Over Eight Hundred Years of Recorded Grazing - and Counting

Est. Reading: 2 minutes

During November the riverside landscape changes dramatically. With the last of the cattle departing from the pastures their agricultural function ceases until the following spring. People tend to think that when the cattle are removed at the end of the season they are going for slaughter. In times past this was certainly the case and St Martin’s Day on 11th November was the traditional time when livestock was killed and salted because there was not enough hay and fodder to keep them all through the winter. Nowadays, of course, this is not the case and it is worth outlining the farming system in operation on our riverside.

On the Cornard riverside and the Ballingdon pastures opposite the Priory fishery and Friars meadow cows with new born calves arrive each spring. The calves are safe from human interference or disturbance by dogs and humans are safe from the protective instincts of cows defending their young calves. Often there is also a bull too. At the end of the season the calves are weaned off their mothers as they are no longer dependent on their mother’s milk for survival and the cows and calves go to separate winter quarters. By this time the cows are ‘in calf’ again, the bull having done his job!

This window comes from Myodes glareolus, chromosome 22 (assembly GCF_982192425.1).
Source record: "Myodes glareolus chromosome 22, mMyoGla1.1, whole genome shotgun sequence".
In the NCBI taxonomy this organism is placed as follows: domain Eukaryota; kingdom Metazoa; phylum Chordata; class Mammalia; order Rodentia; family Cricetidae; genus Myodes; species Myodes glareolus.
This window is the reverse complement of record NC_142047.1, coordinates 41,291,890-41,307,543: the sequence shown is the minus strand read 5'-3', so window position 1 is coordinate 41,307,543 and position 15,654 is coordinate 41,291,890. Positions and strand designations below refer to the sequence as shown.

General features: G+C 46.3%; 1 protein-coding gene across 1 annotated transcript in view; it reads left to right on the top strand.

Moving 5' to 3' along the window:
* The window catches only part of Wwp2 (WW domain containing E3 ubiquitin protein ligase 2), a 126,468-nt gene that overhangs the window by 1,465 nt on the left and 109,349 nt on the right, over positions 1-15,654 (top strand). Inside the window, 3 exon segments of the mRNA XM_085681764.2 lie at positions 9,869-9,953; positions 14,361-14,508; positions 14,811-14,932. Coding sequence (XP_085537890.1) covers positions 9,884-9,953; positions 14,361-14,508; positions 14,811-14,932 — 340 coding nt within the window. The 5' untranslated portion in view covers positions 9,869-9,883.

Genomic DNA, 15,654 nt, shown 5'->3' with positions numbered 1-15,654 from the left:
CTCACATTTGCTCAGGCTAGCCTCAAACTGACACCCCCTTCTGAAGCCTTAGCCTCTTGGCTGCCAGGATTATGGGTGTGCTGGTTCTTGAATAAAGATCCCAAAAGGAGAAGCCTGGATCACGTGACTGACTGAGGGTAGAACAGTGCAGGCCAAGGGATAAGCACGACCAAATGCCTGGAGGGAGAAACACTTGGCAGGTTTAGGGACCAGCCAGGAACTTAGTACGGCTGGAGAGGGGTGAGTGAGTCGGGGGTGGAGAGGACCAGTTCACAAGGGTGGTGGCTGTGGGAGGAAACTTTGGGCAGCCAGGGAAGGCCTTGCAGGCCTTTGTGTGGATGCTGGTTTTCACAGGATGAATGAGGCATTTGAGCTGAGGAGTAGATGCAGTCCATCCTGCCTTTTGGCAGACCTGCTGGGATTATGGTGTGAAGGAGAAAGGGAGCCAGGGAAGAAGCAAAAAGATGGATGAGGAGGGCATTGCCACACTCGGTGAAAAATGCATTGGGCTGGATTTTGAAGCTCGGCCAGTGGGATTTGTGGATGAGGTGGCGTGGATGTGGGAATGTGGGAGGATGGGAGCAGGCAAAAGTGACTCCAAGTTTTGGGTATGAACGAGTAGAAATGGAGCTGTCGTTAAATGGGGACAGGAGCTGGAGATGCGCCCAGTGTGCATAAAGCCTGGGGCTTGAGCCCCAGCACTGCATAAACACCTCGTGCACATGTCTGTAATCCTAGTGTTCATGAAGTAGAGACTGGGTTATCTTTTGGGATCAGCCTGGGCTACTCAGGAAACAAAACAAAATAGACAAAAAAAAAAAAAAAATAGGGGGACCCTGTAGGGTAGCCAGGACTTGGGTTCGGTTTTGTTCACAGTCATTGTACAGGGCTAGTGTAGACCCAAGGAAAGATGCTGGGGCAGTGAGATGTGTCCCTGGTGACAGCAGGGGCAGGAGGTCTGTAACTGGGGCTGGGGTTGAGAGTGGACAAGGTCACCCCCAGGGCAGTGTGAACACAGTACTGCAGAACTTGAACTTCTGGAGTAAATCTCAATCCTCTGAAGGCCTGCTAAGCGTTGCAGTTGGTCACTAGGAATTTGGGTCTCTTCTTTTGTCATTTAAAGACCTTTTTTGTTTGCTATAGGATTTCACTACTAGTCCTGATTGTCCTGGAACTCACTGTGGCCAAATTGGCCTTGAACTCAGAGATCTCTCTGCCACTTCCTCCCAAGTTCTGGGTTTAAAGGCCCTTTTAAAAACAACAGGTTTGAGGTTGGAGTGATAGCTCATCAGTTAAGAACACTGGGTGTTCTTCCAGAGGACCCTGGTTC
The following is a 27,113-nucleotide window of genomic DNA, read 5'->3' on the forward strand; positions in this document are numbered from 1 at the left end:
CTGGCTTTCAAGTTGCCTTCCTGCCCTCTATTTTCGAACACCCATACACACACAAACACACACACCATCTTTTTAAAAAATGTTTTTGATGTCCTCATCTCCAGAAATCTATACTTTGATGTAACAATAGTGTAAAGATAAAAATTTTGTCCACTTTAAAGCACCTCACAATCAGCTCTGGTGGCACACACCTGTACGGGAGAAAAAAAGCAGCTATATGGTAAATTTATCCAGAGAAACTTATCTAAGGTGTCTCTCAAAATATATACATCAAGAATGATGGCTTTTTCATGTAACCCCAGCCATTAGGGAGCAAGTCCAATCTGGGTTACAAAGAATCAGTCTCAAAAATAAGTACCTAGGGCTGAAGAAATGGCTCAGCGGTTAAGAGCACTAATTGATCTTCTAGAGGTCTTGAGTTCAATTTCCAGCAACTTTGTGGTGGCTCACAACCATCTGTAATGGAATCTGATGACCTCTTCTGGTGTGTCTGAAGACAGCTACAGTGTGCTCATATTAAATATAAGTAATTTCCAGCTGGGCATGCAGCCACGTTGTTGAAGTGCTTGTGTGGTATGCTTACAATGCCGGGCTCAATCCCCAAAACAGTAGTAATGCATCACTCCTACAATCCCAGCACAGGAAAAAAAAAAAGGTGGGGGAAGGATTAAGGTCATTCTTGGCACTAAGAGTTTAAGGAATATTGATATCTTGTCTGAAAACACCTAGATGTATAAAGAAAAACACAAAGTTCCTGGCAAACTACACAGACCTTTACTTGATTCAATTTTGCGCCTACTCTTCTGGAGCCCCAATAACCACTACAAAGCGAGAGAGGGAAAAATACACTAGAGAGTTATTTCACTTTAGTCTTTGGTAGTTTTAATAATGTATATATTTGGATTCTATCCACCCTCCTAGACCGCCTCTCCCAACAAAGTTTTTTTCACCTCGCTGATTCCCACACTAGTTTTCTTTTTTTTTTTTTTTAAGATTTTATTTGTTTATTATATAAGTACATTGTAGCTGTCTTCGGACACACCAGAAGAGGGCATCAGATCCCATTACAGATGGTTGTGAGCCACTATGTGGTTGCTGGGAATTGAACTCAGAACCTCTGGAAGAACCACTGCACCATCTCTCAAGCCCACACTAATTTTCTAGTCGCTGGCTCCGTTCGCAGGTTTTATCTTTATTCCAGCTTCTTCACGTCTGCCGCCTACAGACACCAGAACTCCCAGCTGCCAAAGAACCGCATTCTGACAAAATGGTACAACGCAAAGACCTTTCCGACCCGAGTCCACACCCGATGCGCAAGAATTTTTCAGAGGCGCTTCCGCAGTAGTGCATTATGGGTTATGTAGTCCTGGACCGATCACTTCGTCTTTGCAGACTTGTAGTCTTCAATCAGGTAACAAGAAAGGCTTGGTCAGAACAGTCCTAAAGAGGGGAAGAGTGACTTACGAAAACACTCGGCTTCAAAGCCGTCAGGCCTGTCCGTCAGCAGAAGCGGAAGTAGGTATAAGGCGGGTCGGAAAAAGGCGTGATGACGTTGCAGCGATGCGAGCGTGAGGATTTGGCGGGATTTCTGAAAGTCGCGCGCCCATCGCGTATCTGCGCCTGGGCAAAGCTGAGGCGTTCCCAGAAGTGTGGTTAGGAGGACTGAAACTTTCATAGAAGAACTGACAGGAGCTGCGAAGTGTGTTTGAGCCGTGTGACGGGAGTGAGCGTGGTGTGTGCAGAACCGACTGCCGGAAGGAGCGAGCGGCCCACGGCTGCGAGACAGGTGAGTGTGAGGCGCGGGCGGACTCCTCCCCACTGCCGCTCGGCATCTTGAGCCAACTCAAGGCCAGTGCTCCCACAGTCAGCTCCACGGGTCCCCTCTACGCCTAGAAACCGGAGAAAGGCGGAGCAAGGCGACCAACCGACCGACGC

Those young calves that enjoyed their first summer with their mothers will return to graze out on Freemen’s Commons and Fullingpit meadows. If anyone makes the comparison it is plain to see that these animals are usually so much smaller than those that are turned out to graze on King’s Marsh and North Meadow Common. As there are not enough ‘in house’ calves to stock all the pastures others are purchased. At the end of the season these animals are, once again, moved to winter quarters where they are well fed and protected from inclement weather.

The following spring these animals return yet again to King’s Marsh or North Meadow Common to graze for one last season before they are finally removed for ‘finishing’ on barley ahead of slaughter for the table. The cows, of course, continue to enjoy the summer pastures for many years and they become very familiar with the calls of the rangers when it is time to move from one area of grass to another.

Hopefully this outline demonstrates that there is method in the grazing regime on the Sudbury riverside. Of course, the bottom line is that by the end of the season all the pastures should be grazed off in a manner to provide a suitable habitat for the wildlife associated with them and to that end stock numbers are carefully controlled on each area. Without cattle grazing the riverside pastures would soon becoming rank and overgrown.



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